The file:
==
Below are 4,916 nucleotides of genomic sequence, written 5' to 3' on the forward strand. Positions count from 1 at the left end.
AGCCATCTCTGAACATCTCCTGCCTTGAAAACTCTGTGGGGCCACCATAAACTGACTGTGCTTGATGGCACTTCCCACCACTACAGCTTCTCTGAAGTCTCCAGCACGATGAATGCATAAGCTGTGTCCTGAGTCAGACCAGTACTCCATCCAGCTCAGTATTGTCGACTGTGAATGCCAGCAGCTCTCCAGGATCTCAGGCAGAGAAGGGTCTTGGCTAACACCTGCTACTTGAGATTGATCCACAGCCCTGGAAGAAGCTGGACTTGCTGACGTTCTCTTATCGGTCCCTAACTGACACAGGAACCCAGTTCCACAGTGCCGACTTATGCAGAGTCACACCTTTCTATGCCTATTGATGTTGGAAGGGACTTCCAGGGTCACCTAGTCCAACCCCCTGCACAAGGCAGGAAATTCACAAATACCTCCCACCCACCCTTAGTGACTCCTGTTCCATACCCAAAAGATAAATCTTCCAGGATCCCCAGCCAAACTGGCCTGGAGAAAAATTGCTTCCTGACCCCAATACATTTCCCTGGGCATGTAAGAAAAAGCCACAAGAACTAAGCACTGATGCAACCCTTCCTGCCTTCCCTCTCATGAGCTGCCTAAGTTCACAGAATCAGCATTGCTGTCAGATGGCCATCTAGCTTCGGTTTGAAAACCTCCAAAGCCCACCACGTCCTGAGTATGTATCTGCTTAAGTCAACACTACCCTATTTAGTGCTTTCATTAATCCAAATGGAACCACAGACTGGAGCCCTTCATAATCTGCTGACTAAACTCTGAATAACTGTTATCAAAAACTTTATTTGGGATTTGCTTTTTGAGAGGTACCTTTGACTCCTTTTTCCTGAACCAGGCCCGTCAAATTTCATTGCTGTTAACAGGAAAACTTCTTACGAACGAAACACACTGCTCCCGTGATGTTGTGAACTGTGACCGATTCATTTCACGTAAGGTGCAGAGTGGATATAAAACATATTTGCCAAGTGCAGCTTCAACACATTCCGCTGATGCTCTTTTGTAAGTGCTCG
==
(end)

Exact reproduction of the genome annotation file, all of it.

Below are 4,916 nucleotides of genomic sequence, written 5' to 3' on the forward strand. Positions count from 1 at the left end.
AGCCATCTCTGAACATCTCCTGCCTTGAAAACTCTGTGGGGCCACCATAAACTGACTGTGCTTGATGGCACTTCCCACCACTACAGCTTCTCTGAAGTCTCCAGCACGATGAATGCATAAGCTGTGTCCTGAGTCAGACCAGTACTCCATCCAGCTCAGTATTGTCGACTGTGAATGCCAGCAGCTCTCCAGGATCTCAGGCAGAGAAGGGTCTTGGCTAACACCTGCTACTTGAGATTGATCCACAGCCCTGGAAGAAGCTGGACTTGCTGACGTTCTCTTATCGGTCCCTAACTGACACAGGAACCCAGTTCCACAGTGCCGACTTATGCAGAGTCACACCTTTCTATGCCTATTGATGTTGGAAGGGACTTCCAGGGTCACCTAGTCCAACCCCCTGCACAAGGCAGGAAATTCACAAATACCTCCCACCCACCCTTAGTGACTCCTGTTCCATACCCAAAAGATAAATCTTCCAGGATCCCCAGCCAAACTGGCCTGGAGAAAAATTGCTTCCTGACCCCAATACATTTCCCTGGGCATGTAAGAAAAAGCCACAAGAACTAAGCACTGATGCAACCCTTCCTGCCTTCCCTCTCATGAGCTGCCTAAGTTCACAGAATCAGCATTGCTGTCAGATGGCCATCTAGCTTCGGTTTGAAAACCTCCAAAGCCCACCACGTCCTGAGTATGTATCTGCTTAAGTCAACACTACCCTATTTAGTGCTTTCATTAATCCAAATGGAACCACAGACTGGAGCCCTTCATAATCTGCTGACTAAACTCTGAATAACTGTTATCAAAAACTTTATTTGGGATTTGCTTTTTGAGAGGTACCTTTGACTCCTTTTTCCTGAACCAGGCCCGTCAAATTTCATTGCTGTTAACAGGAAAACTTCTTACGAACGAAACACACTGCTCCCGTGATGTTGTGAACTGTGACCGATTCATTTCACGTAAGGTGCAGAGTGGATATAAAACATATTTGCCAAGTGCAGCTTCAACACATTCCGCTGATGCTCTTTTGTAAGTGCTCG